And that’s a good start. But it’s not enough to grit our teeth and push through; God asks us to work through our trials cheerfully, putting selfish desires aside and reaching out to help others in the midst of our own struggles.
But He does not leave us to that work alone. Speaking to his son Helaman, the prophet Alma counseled, “For I do know that whosoever shall put their trust in God shall be supported in their trials, and their troubles, and their afflictions, and shall be lifted up at the last day.” (Alma 36:3)
Jesus Himself is our ultimate Example of patience in trials. He was patient with His disciples, with His family, and with the multitudes that constantly sought help from Him. He was patient with children and sinners and hypocrites. Then in the Garden of Gethsmane, He patiently bore the weight of every sin and every pain of each one of us, descending below all things (D&C 88:6) that He might raise us all up unto eternal life. At the end of his mortal life, He was humble and patient with those who persecuted and killed Him. No matter what happened, Christ submitted His will to that of His Father and endured to the end with perfect patience.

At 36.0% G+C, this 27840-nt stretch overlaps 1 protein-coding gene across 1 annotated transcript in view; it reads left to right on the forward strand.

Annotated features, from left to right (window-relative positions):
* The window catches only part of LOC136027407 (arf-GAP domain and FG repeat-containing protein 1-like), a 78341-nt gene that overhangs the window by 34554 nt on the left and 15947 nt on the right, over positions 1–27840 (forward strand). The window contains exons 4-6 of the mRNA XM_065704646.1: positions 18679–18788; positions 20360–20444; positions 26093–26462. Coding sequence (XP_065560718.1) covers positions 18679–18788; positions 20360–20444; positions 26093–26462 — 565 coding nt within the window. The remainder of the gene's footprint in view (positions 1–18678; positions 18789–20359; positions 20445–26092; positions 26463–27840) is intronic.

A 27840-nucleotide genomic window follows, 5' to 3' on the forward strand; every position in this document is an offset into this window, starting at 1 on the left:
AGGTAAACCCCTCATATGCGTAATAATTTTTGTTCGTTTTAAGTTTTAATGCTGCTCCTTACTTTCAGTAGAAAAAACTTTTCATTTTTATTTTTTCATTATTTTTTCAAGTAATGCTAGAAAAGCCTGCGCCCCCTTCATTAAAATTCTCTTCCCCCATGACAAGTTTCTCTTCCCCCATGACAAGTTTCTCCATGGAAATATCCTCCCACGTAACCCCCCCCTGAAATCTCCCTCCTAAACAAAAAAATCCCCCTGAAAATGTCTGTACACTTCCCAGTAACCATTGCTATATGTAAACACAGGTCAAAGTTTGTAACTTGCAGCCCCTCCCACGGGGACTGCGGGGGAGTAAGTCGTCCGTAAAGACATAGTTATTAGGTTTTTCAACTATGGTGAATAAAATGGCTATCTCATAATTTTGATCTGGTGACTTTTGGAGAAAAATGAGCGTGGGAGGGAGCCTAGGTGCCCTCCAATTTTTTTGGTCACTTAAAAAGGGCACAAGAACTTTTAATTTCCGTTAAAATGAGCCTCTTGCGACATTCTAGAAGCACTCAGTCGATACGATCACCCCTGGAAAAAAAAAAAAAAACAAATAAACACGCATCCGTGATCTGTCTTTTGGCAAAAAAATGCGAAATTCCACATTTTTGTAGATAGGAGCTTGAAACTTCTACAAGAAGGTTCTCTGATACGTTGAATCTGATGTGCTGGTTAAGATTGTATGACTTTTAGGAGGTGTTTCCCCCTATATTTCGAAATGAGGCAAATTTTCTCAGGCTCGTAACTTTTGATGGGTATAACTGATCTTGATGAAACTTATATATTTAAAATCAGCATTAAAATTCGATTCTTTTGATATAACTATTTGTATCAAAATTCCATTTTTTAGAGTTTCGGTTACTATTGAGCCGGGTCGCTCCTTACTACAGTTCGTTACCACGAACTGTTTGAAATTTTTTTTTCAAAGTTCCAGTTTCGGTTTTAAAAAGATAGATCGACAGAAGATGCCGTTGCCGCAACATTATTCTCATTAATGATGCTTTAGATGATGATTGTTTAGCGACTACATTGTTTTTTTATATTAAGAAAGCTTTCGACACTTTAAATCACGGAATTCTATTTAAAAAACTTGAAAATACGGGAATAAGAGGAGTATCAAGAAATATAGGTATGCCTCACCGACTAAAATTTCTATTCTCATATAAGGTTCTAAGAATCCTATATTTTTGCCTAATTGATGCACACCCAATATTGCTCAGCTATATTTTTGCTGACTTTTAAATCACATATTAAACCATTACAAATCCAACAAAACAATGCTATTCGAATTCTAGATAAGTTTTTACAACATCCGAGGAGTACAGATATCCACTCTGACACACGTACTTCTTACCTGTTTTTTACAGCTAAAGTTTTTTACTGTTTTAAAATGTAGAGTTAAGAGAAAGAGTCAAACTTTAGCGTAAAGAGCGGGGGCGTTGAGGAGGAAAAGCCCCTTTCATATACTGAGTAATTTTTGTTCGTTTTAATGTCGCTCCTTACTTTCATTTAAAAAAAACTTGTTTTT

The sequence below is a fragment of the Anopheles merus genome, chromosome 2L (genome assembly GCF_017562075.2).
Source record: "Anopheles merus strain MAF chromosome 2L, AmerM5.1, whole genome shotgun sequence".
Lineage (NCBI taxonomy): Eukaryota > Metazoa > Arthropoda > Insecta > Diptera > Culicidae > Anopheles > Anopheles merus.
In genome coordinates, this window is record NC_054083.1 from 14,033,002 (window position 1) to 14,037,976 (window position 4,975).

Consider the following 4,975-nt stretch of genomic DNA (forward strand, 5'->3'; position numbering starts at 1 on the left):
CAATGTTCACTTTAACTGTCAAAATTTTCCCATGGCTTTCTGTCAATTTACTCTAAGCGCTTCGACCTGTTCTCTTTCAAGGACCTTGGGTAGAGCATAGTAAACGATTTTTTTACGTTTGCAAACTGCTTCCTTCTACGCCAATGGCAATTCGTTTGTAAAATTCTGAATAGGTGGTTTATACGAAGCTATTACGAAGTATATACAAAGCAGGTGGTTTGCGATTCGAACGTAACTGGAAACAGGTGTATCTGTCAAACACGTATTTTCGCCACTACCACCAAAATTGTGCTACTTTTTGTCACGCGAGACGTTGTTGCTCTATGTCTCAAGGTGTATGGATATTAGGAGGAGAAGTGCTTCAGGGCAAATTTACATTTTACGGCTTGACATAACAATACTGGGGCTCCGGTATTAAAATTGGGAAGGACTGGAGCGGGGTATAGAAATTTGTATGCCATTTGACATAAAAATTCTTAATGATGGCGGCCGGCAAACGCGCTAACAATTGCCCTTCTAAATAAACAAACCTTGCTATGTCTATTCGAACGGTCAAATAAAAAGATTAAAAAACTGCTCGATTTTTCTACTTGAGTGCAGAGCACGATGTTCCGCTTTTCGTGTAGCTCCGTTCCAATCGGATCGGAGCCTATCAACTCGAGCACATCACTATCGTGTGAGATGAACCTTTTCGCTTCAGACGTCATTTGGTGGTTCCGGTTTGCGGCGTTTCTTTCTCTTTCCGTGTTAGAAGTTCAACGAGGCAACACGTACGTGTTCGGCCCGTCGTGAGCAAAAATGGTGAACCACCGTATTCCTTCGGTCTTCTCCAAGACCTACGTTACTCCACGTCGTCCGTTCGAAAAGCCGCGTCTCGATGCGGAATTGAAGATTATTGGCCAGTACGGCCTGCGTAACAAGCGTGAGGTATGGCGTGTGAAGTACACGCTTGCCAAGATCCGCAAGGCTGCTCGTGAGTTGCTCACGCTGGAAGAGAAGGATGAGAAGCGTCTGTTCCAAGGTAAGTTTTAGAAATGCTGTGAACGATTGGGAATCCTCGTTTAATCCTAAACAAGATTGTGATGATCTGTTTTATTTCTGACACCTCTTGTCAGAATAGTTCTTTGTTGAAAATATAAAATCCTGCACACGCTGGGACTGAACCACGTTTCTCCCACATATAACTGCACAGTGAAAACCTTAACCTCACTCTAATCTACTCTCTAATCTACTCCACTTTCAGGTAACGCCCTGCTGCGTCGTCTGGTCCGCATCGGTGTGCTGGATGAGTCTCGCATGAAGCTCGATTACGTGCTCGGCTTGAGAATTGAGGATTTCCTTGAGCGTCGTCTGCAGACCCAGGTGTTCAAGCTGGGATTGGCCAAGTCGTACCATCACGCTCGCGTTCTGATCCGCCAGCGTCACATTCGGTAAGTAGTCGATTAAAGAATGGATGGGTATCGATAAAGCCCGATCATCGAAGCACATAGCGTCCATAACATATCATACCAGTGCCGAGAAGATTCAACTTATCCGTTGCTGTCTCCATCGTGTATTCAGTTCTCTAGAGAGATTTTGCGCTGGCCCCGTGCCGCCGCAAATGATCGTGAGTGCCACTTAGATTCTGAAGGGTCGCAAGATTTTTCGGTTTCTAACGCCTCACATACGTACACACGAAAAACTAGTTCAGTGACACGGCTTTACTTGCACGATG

He calls to us to do the same, always promising His help and grace. He counseled the Prophet Joseph Smith in the revelation recorded in Doctrine & Covenants 101:38: “And seek the face of the Lord always, that in patience ye may possess your souls, and ye shall have eternal life.”
In other words, if we first attain the proper perspective—a vision of what our mortal life is really about—we find that patience comes much more easily. When we seek the face of Christ by remembering Him throughout our days, our burdens become lighter. We’ll possess our souls—body and spirit—instead of letting circumstance control us. We’ll be living with agency, acting and not being acted upon. (2 Nephi 2:14)